I did enjoy The Hollow Crown, though. Dan Jones’ writing style is lively and entertaining, which means his books are good choices for someone like myself who prefers fiction to non-fiction. I feel that I’m starting to have quite a good knowledge of the Wars of the Roses now but there was still some information here that was new to me (particularly near the end of the book, where he looks at the fate of the de la Poles, the final Yorkist claimants). This book could also be a good place to start if you know nothing about the Wars of the Roses – it’s a very complex and confusing period but Jones does a good job of making it as easy to understand as possible…I hope you’ll find it as fascinating as I do!

I received a copy of The Hollow Crown for review via NetGalley.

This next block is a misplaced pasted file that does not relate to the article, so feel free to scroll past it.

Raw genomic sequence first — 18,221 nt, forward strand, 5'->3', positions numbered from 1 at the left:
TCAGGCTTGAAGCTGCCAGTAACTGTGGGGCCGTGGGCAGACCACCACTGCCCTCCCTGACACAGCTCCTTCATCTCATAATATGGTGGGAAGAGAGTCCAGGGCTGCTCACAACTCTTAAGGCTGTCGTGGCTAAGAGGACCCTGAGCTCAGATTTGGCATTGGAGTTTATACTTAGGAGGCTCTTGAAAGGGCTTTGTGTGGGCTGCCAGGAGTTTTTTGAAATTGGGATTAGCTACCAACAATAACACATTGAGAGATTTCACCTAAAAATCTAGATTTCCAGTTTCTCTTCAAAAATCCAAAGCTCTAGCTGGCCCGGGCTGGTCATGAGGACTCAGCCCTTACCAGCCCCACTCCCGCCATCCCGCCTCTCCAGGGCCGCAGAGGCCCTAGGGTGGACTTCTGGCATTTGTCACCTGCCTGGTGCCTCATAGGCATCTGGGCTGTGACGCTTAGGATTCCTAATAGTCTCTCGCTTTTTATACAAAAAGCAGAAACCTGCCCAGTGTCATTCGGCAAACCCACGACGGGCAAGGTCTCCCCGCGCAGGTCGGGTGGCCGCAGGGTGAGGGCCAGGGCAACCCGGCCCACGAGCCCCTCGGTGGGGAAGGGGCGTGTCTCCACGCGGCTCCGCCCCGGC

The Plantagenets by Dan Jones

The Plantagenets As someone who has always read mainly fiction, I have been making an effort to read more non-fiction. The type of non-fiction books I find myself drawn to tend to be books about history or biographies of historical figures; I’ve read a few of these recently and The Plantagenets by Dan Jones is one of the best I’ve read. It’s a very long book at almost 700 pages but as the book covers two centuries of history that’s not surprising!